If you’ve played Half Guard long enough you’ve probably found yourself diving into the “deep end of the pool” by getting under your opponent’s body. Whether you knew it or not, you were moving into the Deep Half Guard position.
Descriptively speaking, you are on your back under the opponent’s outstretched leg, with your head resting on their inner thigh. Your legs are crossed over their leg with your arms wrapped (like in the picture above), as well with your hands possibly clasped.
Though considered at times to be more of an advanced position, it’s good for the newer student to understand it. Especially since it utilizes an important principle of off-balancing your opponent by getting underneath them. This is very similar to the X-Guard position.
Basically, to get the Basic Sweep, once in position turn your body away from the opponent while rocking onto your side. As the opponent settles back to counter the movement, rotate quickly in the opposite direction coming up over the top of their leg on your knees. Wrap your arm under the thigh of their “free” leg. Wrap your other arm under the leg you’re on top of and pass to the side. You’ll be surprised at how well this sweep can work sometimes.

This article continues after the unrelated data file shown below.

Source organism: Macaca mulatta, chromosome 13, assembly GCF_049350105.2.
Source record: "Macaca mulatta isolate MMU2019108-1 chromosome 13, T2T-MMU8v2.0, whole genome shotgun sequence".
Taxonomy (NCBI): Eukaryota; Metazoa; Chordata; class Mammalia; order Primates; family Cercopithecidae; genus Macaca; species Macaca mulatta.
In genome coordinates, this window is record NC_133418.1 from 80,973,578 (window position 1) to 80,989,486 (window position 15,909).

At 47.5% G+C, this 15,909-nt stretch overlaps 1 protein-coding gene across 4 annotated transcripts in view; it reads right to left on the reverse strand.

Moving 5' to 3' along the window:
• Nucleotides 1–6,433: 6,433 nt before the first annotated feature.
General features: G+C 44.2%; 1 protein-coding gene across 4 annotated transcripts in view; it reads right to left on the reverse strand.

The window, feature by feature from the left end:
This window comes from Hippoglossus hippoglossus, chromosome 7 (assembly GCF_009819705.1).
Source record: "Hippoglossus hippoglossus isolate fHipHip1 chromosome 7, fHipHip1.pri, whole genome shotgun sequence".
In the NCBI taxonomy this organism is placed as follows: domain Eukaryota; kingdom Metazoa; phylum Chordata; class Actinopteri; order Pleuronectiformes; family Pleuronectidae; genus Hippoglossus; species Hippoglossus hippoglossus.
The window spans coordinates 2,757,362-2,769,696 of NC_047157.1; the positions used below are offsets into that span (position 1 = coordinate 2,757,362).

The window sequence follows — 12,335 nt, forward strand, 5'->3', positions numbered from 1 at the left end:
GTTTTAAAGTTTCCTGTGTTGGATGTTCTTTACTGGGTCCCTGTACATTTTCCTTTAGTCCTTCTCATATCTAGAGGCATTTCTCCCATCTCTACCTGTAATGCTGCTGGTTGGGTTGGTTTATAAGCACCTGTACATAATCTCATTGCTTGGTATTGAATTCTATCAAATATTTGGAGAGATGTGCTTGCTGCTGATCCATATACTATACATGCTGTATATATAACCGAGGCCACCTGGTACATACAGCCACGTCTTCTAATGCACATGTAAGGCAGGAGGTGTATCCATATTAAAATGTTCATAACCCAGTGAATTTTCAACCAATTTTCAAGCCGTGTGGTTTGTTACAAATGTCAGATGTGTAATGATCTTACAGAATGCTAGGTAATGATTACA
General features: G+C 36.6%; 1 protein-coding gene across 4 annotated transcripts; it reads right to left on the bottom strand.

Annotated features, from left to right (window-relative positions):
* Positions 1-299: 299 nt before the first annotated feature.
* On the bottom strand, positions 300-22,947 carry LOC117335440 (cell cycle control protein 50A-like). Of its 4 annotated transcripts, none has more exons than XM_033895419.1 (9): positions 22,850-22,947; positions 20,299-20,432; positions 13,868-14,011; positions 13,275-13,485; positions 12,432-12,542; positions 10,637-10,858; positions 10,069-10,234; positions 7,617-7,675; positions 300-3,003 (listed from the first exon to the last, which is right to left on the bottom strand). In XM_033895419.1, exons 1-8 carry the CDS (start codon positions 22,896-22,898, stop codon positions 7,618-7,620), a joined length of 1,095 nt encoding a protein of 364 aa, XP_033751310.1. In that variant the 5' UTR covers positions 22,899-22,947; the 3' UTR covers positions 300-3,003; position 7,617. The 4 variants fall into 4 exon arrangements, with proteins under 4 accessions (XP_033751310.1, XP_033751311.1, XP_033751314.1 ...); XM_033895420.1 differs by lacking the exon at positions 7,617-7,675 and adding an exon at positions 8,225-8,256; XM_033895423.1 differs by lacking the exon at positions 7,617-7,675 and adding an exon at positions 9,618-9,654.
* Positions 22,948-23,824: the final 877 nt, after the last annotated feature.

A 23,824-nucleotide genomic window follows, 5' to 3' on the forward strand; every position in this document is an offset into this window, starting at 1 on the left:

As a follow up, if the opponent doesn’t settle back when you initially turn, then come out “the backdoor”, underneath them and take their back. This is a very good second attack from the position.
Here’s some nice positional tips you can tap into:
· Initially start a little turned away from the opponent
· Ideally, get your body underneath their entire leg which will improve mobility
· Having your head on their opposite thigh can make the opponent feel heavier and harder to move
· Your head should be more on the inside of their thigh
· Keep your elbows in close
· Keep tight control on their outstretched leg only until you begin moving
· Crossing your legs over their leg prevents them from removing it
· Use your arms to create pressure on their leg and to keep it straightened
· You can work to get a hook under their ankle with your foot, but keep the other leg over to maintain some control
Learn. Drill. Roll. TRANSFORM!